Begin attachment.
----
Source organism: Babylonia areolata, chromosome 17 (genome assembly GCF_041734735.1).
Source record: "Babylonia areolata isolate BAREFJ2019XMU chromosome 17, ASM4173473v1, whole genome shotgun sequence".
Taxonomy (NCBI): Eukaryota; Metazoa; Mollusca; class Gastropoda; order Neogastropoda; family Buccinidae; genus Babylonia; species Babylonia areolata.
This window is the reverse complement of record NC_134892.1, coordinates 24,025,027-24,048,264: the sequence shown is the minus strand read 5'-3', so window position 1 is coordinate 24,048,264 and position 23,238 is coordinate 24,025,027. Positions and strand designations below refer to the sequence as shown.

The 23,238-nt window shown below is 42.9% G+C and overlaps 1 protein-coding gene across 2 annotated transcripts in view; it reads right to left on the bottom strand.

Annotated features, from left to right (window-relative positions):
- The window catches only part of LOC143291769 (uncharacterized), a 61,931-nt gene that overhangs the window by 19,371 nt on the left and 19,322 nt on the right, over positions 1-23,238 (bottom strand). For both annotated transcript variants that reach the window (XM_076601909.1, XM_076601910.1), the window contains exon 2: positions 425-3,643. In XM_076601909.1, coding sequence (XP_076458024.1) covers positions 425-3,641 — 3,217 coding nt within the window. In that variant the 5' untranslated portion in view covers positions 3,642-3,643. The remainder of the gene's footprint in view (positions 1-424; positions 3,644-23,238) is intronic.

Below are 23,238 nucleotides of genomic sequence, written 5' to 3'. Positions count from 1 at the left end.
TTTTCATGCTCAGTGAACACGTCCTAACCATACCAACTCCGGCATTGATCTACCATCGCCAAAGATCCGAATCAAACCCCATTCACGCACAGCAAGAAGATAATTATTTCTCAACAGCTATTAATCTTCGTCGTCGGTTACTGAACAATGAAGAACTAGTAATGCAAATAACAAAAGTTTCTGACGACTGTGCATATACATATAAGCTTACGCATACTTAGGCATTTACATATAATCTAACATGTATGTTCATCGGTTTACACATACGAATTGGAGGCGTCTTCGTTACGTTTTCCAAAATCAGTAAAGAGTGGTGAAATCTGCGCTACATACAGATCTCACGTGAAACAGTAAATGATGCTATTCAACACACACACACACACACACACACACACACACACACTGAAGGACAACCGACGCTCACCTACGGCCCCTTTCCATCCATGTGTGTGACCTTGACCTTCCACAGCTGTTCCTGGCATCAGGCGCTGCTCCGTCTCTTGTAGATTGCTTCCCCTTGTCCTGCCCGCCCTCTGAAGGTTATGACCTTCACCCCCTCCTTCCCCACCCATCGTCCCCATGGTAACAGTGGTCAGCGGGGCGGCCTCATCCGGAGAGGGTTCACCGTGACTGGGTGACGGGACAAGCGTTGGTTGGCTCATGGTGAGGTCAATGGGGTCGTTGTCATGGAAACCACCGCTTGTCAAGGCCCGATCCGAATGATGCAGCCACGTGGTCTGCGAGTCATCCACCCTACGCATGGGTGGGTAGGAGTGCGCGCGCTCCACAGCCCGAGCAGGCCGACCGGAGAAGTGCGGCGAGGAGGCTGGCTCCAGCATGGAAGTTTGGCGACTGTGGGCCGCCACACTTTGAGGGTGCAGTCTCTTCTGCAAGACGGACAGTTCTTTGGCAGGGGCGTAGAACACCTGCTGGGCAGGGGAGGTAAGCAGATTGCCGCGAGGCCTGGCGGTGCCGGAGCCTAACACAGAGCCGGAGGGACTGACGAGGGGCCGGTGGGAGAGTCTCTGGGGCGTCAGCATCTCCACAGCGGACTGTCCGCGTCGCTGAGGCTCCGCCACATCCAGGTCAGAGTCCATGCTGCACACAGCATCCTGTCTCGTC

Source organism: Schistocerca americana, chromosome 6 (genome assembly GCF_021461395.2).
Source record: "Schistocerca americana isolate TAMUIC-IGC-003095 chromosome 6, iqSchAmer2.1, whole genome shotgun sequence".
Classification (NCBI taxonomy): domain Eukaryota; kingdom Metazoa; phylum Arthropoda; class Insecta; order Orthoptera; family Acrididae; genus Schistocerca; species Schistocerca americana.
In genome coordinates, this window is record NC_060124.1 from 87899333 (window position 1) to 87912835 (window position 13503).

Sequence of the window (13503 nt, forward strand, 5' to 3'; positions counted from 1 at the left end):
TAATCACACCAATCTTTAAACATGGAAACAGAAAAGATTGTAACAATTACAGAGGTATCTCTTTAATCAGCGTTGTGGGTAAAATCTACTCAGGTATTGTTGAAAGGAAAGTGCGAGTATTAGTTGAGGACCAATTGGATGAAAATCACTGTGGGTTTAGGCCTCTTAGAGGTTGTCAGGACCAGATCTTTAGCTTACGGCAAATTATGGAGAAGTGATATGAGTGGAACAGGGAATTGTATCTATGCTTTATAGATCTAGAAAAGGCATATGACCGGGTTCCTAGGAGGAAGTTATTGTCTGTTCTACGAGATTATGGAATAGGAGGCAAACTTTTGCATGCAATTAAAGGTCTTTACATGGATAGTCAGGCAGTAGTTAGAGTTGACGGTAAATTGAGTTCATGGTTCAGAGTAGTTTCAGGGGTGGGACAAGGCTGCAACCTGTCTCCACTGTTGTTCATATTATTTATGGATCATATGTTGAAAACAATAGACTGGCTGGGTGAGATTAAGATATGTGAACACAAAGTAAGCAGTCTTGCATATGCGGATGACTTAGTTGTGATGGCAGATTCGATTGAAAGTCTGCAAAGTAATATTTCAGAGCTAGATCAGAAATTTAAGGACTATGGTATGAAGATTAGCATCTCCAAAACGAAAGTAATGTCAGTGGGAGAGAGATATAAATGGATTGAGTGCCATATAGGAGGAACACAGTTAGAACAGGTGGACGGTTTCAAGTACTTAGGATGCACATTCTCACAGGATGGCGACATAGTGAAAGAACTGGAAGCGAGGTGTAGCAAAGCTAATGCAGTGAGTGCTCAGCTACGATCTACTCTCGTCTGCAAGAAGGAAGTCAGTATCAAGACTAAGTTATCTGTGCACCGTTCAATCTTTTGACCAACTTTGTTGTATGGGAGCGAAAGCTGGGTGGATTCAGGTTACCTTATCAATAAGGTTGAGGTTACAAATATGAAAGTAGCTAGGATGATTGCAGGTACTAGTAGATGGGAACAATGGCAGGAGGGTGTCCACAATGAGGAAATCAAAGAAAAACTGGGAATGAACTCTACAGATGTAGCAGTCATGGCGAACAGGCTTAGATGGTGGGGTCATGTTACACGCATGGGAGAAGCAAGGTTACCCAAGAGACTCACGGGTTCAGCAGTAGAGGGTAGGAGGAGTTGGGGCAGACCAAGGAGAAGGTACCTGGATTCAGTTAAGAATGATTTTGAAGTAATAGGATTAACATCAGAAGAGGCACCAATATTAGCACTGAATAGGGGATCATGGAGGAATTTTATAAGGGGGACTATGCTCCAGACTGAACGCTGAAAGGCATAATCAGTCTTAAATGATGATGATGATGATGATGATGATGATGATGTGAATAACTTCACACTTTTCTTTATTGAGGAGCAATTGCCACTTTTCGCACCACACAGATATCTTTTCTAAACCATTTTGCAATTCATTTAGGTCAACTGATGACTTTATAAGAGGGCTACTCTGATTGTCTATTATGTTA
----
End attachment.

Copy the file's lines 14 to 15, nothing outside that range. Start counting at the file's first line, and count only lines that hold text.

Sequence of the window (13503 nt, forward strand, 5' to 3'; positions counted from 1 at the left end):
TAATCACACCAATCTTTAAACATGGAAACAGAAAAGATTGTAACAATTACAGAGGTATCTCTTTAATCAGCGTTGTGGGTAAAATCTACTCAGGTATTGTTGAAAGGAAAGTGCGAGTATTAGTTGAGGACCAATTGGATGAAAATCACTGTGGGTTTAGGCCTCTTAGAGGTTGTCAGGACCAGATCTTTAGCTTACGGCAAATTATGGAGAAGTGATATGAGTGGAACAGGGAATTGTATCTATGCTTTATAGATCTAGAAAAGGCATATGACCGGGTTCCTAGGAGGAAGTTATTGTCTGTTCTACGAGATTATGGAATAGGAGGCAAACTTTTGCATGCAATTAAAGGTCTTTACATGGATAGTCAGGCAGTAGTTAGAGTTGACGGTAAATTGAGTTCATGGTTCAGAGTAGTTTCAGGGGTGGGACAAGGCTGCAACCTGTCTCCACTGTTGTTCATATTATTTATGGATCATATGTTGAAAACAATAGACTGGCTGGGTGAGATTAAGATATGTGAACACAAAGTAAGCAGTCTTGCATATGCGGATGACTTAGTTGTGATGGCAGATTCGATTGAAAGTCTGCAAAGTAATATTTCAGAGCTAGATCAGAAATTTAAGGACTATGGTATGAAGATTAGCATCTCCAAAACGAAAGTAATGTCAGTGGGAGAGAGATATAAATGGATTGAGTGCCATATAGGAGGAACACAGTTAGAACAGGTGGACGGTTTCAAGTACTTAGGATGCACATTCTCACAGGATGGCGACATAGTGAAAGAACTGGAAGCGAGGTGTAGCAAAGCTAATGCAGTGAGTGCTCAGCTACGATCTACTCTCGTCTGCAAGAAGGAAGTCAGTATCAAGACTAAGTTATCTGTGCACCGTTCAATCTTTTGACCAACTTTGTTGTATGGGAGCGAAAGCTGGGTGGATTCAGGTTACCTTATCAATAAGGTTGAGGTTACAAATATGAAAGTAGCTAGGATGATTGCAGGTACTAGTAGATGGGAACAATGGCAGGAGGGTGTCCACAATGAGGAAATCAAAGAAAAACTGGGAATGAACTCTACAGATGTAGCAGTCATGGCGAACAGGCTTAGATGGTGGGGTCATGTTACACGCATGGGAGAAGCAAGGTTACCCAAGAGACTCACGGGTTCAGCAGTAGAGGGTAGGAGGAGTTGGGGCAGACCAAGGAGAAGGTACCTGGATTCAGTTAAGAATGATTTTGAAGTAATAGGATTAACATCAGAAGAGGCACCAATATTAGCACTGAATAGGGGATCATGGAGGAATTTTATAAGGGGGACTATGCTCCAGACTGAACGCTGAAAGGCATAATCAGTCTTAAATGATGATGATGATGATGATGATGATGATGATGTGAATAACTTCACACTTTTCTTTATTGAGGAGCAATTGCCACTTTTCGCACCACACAGATATCTTTTCTAAACCATTTTGCAATTCATTTAGGTCAACTGATGACTTTATAAGAGGGCTACTCTGATTGTCTATTATGTTA